Tags

, , , , , , , , ,

 

At my church we have female deacons (deaconesses) who are formally supposed to be in a service role not leading men. One of them is the leader of children’s ministry. She occasionally gives announcements during the worship service, but every time she goes into a monologue that sounds like a mini-sermon, exhorting the congregation from Scripture. I don’t think this is biblically appropriate. Your thoughts?

It’s always good to revisit the topic of women’s roles in the church. We want to be sure we’re being obedient to Scripture- not taking unbiblical liberties, but also not imposing unbiblical prohibitions.

There are actually two issues in the reader’s question that I’d like to deal with separately:

Are non-ordained deaconesses who don’t teach men or hold authority over them in the church biblical?

Yes, with a few clarifications:

♦ When I say “yes, that can be biblical,” I am speaking of a Scriptural understanding of a deaconess’s duties and position, not the understanding many churches currently have of the (male) office of deacon. In many churches male deacons function as, and are given the authority of elders, carrying out teaching, leadership, authority, and other duties and characteristics that would be biblically inappropriate for women.

♦ The Greek word διάκονος (diákonos), “deacon,” simply means “servant” and “a waiter- at table or in other menial duties” It comes from the root διάκω (diákō), which means “to run on errands.” As you can see, this is a position of humility, anonymity, and servanthood, not power, influence, and rulership. We can see this from the description of the duties of the first deacons in Acts, who “waited on tables” providing food for the church’s widows. Certainly, it would be biblically right and good for women – individually or as a set aside group – to act as servants, care for widows, run errands, wait tables, and carry out menial tasks in service to their brothers and sisters in Christ. In fact, most Christian women who are faithful church members are already doing things like that. The Bible says “serve one another,” so if you want to get right down to it, every Christian is called to be a deacon or deaconess in some form or fashion.

♦ In addition to the video below, here and here are a couple of good, brief resources on biblical “deaconess-ing”.

♦ Because of the current confusion in the church over the role deacons are actually supposed to fulfill (i.e. servants, not leaders), if a church wishes to set aside a group of women as servants, the pastor and other leadership might want to call them something other than “deaconesses”. On the other hand, having a group of women who biblically fill out the role of, and are named, “deaconesses” could help to reclaim the proper Scriptural definition of deacon/deaconess and set a good example for other churches. Just something to consider.

How should we address the issue of a woman (regardless of whether or not she holds a position of leadership) who steps beyond the confines of making announcements in the worship service into “preaching”?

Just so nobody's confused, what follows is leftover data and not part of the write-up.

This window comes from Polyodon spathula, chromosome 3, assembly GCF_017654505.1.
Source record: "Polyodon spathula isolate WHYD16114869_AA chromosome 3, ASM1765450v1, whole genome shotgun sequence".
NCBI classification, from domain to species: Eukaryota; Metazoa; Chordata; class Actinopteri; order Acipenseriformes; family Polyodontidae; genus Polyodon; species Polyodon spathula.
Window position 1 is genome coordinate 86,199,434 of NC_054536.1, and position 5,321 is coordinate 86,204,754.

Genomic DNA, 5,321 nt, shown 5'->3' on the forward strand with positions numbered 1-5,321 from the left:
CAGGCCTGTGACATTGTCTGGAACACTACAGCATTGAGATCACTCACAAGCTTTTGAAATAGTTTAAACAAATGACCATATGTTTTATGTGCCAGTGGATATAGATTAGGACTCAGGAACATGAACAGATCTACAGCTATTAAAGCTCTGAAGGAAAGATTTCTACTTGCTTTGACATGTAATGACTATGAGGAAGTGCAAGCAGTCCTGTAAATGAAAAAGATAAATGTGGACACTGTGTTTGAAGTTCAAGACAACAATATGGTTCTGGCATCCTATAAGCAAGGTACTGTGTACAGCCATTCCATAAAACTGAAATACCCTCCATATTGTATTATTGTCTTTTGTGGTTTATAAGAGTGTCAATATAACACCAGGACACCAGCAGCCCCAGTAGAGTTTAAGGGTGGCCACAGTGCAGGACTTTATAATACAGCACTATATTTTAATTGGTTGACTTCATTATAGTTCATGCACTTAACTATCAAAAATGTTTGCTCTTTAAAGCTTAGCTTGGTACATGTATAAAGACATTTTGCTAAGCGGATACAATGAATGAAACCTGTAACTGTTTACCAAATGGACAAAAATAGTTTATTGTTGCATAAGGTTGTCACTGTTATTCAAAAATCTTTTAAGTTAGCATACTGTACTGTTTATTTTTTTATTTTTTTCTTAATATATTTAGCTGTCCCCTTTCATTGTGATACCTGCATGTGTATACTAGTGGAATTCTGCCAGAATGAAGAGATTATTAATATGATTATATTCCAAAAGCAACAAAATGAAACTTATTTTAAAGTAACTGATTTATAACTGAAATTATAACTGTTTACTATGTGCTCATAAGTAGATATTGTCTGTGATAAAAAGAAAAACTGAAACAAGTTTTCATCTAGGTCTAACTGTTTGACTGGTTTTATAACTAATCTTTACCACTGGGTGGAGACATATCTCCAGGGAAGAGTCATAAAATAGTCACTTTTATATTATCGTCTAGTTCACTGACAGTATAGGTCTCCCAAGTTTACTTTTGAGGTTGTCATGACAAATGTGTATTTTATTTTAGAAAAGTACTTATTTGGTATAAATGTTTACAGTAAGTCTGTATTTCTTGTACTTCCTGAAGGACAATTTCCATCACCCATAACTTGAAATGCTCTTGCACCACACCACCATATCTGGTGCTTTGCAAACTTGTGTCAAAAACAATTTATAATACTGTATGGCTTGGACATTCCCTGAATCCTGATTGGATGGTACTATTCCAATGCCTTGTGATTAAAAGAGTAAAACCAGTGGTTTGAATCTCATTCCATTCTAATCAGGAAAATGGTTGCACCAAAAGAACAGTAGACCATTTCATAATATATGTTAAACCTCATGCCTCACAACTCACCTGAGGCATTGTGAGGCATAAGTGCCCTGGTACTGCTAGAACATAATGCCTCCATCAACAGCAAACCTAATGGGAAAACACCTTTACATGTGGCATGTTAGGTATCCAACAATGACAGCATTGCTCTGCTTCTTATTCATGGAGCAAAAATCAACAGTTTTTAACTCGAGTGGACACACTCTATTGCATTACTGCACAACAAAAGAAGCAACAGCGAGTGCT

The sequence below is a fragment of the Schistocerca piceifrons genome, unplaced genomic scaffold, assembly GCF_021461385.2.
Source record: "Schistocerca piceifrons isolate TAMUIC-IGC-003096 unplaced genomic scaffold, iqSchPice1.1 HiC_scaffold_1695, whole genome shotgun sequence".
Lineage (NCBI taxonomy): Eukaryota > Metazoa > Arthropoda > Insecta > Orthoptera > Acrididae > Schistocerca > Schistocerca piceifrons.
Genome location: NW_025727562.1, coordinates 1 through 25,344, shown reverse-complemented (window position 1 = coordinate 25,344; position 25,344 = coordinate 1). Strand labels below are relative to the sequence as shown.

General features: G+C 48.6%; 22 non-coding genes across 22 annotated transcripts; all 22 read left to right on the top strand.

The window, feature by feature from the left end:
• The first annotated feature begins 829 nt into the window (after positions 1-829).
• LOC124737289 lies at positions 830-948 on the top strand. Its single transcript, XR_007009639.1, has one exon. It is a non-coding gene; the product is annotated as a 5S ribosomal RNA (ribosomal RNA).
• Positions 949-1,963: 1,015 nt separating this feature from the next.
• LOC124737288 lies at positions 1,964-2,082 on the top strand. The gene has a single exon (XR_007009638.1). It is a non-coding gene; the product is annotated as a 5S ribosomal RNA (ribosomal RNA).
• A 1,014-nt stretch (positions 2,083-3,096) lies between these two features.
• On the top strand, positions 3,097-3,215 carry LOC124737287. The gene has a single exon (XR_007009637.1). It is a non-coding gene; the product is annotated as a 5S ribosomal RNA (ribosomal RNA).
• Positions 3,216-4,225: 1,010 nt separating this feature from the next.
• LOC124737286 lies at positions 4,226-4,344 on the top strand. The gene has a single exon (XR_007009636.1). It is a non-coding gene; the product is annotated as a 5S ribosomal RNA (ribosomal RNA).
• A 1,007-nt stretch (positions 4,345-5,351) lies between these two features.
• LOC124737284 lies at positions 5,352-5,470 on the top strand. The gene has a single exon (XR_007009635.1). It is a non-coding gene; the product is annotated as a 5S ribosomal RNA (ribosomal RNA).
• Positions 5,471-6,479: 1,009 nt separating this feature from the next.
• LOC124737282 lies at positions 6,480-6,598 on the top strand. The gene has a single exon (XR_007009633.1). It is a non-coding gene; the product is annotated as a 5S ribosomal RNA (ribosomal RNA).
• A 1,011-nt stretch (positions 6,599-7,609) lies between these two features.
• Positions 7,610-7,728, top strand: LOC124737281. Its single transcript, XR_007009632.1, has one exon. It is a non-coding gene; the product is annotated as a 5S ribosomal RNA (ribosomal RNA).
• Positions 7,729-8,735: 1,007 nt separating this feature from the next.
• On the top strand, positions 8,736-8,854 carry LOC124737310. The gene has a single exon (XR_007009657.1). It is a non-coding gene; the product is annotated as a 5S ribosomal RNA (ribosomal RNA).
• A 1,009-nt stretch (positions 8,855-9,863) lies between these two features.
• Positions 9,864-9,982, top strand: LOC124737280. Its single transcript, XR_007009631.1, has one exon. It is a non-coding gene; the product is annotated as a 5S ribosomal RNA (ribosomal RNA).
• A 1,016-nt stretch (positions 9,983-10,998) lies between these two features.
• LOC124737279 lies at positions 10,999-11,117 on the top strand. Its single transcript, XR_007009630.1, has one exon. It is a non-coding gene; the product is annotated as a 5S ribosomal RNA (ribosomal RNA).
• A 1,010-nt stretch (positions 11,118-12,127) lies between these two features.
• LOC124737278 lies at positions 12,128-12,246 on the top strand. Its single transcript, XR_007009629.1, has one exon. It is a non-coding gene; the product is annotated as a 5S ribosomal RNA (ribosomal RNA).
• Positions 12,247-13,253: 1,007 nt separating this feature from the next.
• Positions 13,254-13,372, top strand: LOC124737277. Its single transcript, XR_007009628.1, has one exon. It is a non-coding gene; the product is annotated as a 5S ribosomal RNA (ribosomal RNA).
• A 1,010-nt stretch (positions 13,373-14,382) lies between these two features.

I’ve personally witnessed basically the same type of scenario this reader mentioned in her e-mail to me. I once watched a televised worship service that took place the Sunday after this particular church’s Vacation Bible School. The VBS director (a woman) got up on the platform to report on how the week had gone, what the kids had learned, etc., all of which was fine and good. However, she then veered off into exhorting the congregation with Scripture as to how they should be raising their children, making sure their children were in church, and so forth – essentially, preaching.

Although there’s nothing wrong with a woman making a quick announcement in church during the time reserved for that (more on that here), rabbit trailing off into preaching is not appropriate, and it does need to be addressed. First, it’s not this woman’s (or any other woman’s) place to be instructing the congregation. Second, it can take a huge chunk of time (10-15 minutes in the case I observed) out of the worship service, ultimately causing the person who is supposed to be preaching – the pastor – to cut his sermon short.

It doesn’t have to be a big, major ordeal, she just needs to be quietly taken aside for a few minutes by whoever is her immediate “supervisor” (the pastor, the elder who oversees ministries, etc.) and told that she should simply and briefly make the announcement she’s responsible for and leave it at that. If she’s not clear on why, she needs to have the aforementioned two reasons why explained to her. (Don’t wimp out and blame it on time constraints alone. This is a teaching moment, and it’s important she be instructed on the biblical aspect of her error.) If she abides by this instruction henceforth, super. If not, she doesn’t get to make announcements in church any more.


If you have a question about: a Bible passage, an aspect of theology, a current issue in Christianity, or how to biblically handle a family, life, or church situation, comment below (I’ll hold all questions in queue {unpublished} for a future edition of The Mailbag) or send me an e-mail or private message. If your question is chosen for publication, your anonymity will be protected.

Advertisements